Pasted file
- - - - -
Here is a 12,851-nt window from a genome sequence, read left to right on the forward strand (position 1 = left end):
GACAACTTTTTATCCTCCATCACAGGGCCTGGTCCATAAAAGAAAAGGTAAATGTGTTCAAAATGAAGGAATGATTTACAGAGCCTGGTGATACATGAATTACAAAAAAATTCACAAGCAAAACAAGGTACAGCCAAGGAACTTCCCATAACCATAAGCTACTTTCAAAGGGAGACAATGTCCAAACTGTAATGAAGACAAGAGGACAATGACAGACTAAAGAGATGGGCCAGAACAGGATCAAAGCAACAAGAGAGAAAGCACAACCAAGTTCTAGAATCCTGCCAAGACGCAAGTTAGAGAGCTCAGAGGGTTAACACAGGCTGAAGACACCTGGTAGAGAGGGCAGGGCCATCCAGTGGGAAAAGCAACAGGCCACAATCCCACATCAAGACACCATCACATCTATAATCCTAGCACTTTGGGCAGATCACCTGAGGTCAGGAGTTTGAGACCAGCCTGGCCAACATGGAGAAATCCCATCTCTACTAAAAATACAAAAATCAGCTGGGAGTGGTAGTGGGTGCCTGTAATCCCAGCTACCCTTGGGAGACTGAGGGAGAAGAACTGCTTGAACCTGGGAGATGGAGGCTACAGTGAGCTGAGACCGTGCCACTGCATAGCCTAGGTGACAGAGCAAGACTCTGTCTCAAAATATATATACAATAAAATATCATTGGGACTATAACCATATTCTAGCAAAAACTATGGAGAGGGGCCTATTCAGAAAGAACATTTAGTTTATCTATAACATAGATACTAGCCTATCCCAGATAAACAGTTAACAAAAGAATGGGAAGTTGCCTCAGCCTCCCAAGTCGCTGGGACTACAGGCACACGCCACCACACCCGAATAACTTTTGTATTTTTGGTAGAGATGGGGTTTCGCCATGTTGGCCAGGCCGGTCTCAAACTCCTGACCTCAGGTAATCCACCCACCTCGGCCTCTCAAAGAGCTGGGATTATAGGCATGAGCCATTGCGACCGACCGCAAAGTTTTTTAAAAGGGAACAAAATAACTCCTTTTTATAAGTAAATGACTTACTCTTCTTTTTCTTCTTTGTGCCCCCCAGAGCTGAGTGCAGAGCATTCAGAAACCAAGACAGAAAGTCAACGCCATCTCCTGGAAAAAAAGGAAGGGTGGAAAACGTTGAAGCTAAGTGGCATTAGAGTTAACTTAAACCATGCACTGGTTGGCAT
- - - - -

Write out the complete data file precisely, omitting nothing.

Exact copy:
Here is a 12,851-nt window from a genome sequence, read left to right on the forward strand (position 1 = left end):
GACAACTTTTTATCCTCCATCACAGGGCCTGGTCCATAAAAGAAAAGGTAAATGTGTTCAAAATGAAGGAATGATTTACAGAGCCTGGTGATACATGAATTACAAAAAAATTCACAAGCAAAACAAGGTACAGCCAAGGAACTTCCCATAACCATAAGCTACTTTCAAAGGGAGACAATGTCCAAACTGTAATGAAGACAAGAGGACAATGACAGACTAAAGAGATGGGCCAGAACAGGATCAAAGCAACAAGAGAGAAAGCACAACCAAGTTCTAGAATCCTGCCAAGACGCAAGTTAGAGAGCTCAGAGGGTTAACACAGGCTGAAGACACCTGGTAGAGAGGGCAGGGCCATCCAGTGGGAAAAGCAACAGGCCACAATCCCACATCAAGACACCATCACATCTATAATCCTAGCACTTTGGGCAGATCACCTGAGGTCAGGAGTTTGAGACCAGCCTGGCCAACATGGAGAAATCCCATCTCTACTAAAAATACAAAAATCAGCTGGGAGTGGTAGTGGGTGCCTGTAATCCCAGCTACCCTTGGGAGACTGAGGGAGAAGAACTGCTTGAACCTGGGAGATGGAGGCTACAGTGAGCTGAGACCGTGCCACTGCATAGCCTAGGTGACAGAGCAAGACTCTGTCTCAAAATATATATACAATAAAATATCATTGGGACTATAACCATATTCTAGCAAAAACTATGGAGAGGGGCCTATTCAGAAAGAACATTTAGTTTATCTATAACATAGATACTAGCCTATCCCAGATAAACAGTTAACAAAAGAATGGGAAGTTGCCTCAGCCTCCCAAGTCGCTGGGACTACAGGCACACGCCACCACACCCGAATAACTTTTGTATTTTTGGTAGAGATGGGGTTTCGCCATGTTGGCCAGGCCGGTCTCAAACTCCTGACCTCAGGTAATCCACCCACCTCGGCCTCTCAAAGAGCTGGGATTATAGGCATGAGCCATTGCGACCGACCGCAAAGTTTTTTAAAAGGGAACAAAATAACTCCTTTTTATAAGTAAATGACTTACTCTTCTTTTTCTTCTTTGTGCCCCCCAGAGCTGAGTGCAGAGCATTCAGAAACCAAGACAGAAAGTCAACGCCATCTCCTGGAAAAAAAGGAAGGGTGGAAAACGTTGAAGCTAAGTGGCATTAGAGTTAACTTAAACCATGCACTGGTTGGCAT